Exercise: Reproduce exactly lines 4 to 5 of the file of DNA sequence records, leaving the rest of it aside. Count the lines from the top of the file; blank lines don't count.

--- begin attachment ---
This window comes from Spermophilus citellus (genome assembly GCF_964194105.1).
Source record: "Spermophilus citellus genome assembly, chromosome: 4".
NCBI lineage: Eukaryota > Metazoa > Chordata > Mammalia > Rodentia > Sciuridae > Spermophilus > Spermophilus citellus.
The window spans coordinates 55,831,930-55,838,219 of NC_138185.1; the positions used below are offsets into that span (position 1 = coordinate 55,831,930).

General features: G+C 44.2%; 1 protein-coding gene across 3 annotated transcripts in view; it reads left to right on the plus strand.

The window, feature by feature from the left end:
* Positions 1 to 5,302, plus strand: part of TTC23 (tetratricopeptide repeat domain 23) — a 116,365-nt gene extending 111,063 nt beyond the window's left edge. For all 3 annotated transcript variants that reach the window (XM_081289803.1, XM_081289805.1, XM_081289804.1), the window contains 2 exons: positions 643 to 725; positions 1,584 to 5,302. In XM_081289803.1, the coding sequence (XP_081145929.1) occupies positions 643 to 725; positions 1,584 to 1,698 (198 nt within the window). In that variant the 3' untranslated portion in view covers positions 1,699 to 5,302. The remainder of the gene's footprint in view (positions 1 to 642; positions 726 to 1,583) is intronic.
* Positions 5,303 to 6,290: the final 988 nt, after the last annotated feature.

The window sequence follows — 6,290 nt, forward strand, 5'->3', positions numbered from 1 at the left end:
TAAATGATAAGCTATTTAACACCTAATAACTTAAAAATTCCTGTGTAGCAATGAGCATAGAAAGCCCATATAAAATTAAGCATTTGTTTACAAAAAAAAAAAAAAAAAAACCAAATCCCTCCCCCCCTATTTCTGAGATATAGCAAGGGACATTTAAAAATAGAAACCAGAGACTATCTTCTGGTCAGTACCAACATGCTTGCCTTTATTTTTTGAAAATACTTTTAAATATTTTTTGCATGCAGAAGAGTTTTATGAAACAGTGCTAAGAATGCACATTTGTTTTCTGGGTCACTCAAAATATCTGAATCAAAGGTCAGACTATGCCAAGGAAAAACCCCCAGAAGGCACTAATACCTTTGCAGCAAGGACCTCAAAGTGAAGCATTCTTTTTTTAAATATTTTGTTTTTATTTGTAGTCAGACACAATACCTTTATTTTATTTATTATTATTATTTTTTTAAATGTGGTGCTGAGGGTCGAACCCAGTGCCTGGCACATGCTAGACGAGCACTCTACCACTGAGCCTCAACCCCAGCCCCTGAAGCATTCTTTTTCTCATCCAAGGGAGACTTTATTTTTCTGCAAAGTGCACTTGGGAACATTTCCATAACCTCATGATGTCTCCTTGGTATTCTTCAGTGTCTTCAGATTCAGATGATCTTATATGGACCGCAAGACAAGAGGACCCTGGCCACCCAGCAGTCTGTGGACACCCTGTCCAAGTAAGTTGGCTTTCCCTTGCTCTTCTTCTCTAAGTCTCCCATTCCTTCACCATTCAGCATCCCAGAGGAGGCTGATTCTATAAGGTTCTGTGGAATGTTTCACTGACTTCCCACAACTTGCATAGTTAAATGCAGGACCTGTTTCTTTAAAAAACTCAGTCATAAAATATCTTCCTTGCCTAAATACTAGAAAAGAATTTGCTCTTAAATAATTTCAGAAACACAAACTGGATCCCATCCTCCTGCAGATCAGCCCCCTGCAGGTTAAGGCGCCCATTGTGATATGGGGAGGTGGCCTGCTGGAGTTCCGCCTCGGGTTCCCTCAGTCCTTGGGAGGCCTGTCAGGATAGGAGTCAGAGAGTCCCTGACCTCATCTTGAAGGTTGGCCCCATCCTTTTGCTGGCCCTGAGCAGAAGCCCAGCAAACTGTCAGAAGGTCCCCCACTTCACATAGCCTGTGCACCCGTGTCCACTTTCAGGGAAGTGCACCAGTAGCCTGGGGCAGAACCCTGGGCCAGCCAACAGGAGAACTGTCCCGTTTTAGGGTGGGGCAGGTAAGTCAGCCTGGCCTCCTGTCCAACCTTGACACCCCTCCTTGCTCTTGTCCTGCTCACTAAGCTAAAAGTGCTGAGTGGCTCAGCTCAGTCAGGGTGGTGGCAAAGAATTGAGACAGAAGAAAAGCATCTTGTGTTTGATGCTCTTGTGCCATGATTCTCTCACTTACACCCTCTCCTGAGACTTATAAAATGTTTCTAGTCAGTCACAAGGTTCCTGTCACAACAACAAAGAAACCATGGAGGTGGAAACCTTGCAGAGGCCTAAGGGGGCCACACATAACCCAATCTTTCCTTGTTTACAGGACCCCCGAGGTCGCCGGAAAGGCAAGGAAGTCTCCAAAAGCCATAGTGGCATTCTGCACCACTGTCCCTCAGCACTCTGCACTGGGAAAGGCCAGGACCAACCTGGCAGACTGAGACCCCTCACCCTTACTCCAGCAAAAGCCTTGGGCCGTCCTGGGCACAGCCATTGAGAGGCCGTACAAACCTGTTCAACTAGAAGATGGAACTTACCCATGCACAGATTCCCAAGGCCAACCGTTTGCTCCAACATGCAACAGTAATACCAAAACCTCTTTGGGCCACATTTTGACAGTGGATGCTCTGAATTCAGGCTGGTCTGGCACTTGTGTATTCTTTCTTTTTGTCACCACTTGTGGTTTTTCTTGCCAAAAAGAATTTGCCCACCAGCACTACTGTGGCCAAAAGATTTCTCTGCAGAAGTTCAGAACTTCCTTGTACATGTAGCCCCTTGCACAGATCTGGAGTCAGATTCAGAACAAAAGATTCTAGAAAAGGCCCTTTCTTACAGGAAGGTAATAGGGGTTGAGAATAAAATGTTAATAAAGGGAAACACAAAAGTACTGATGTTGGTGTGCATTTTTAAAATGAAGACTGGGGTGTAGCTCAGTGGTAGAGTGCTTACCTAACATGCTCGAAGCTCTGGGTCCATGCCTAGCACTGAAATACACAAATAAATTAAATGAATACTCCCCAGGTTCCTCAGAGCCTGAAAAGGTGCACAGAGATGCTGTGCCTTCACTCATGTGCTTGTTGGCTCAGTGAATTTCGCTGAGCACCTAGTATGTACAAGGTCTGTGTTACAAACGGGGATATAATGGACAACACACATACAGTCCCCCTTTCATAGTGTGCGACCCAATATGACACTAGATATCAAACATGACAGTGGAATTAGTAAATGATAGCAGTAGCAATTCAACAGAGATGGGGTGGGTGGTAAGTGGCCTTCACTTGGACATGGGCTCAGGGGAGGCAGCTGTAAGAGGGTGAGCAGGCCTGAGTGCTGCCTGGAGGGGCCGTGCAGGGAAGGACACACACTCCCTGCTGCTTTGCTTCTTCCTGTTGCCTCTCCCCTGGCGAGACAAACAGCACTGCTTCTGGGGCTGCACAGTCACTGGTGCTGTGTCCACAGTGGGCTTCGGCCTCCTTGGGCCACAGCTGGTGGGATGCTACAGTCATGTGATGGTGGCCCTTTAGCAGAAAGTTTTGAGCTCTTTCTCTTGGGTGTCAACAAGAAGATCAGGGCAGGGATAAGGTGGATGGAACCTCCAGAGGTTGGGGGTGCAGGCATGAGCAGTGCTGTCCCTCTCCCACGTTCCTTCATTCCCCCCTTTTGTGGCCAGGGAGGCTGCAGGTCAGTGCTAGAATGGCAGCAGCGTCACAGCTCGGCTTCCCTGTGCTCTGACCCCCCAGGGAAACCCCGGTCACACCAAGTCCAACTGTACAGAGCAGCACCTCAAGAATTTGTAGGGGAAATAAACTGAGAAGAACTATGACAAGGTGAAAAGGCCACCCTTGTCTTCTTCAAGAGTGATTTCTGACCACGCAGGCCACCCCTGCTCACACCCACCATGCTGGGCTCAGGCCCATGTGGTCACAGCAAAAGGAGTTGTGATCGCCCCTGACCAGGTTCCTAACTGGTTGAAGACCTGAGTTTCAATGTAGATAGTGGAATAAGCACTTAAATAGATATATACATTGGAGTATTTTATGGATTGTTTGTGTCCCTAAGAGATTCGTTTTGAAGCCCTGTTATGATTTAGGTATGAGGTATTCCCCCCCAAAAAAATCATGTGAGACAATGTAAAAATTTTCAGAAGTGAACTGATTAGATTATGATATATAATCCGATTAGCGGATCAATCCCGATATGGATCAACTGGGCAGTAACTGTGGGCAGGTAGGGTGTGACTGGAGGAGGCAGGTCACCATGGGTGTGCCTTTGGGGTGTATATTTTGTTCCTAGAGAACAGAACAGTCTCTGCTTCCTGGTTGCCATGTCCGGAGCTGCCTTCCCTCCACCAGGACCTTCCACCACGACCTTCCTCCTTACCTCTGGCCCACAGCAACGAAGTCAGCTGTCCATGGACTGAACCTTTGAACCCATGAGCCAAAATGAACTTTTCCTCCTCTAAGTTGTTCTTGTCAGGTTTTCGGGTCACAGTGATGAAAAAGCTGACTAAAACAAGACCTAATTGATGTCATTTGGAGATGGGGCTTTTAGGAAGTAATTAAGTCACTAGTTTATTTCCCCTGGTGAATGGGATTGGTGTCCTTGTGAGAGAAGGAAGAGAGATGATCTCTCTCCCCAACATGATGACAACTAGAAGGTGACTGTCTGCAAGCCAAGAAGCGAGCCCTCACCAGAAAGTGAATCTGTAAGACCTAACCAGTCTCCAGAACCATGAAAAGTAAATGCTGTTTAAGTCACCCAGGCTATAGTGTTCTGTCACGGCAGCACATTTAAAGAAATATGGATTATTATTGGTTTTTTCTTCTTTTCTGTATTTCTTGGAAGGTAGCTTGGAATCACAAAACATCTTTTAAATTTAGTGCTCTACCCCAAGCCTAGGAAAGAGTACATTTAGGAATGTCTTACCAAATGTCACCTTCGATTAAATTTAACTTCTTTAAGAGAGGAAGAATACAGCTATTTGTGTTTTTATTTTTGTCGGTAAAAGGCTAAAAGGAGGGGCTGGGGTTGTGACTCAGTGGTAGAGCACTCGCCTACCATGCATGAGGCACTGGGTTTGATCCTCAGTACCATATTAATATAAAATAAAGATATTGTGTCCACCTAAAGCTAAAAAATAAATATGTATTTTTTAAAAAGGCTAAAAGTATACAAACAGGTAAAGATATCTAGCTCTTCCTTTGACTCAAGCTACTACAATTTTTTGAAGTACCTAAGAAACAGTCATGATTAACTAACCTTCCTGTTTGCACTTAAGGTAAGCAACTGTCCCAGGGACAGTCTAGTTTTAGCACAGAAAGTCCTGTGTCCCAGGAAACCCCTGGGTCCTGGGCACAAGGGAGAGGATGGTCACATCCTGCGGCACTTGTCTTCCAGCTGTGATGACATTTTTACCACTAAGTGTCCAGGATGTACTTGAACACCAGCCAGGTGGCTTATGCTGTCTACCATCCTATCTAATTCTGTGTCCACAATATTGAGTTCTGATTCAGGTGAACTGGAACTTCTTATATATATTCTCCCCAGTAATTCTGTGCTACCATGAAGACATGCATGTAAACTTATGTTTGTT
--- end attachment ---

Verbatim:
The window spans coordinates 55,831,930-55,838,219 of NC_138185.1; the positions used below are offsets into that span (position 1 = coordinate 55,831,930).

General features: G+C 44.2%; 1 protein-coding gene across 3 annotated transcripts in view; it reads left to right on the plus strand.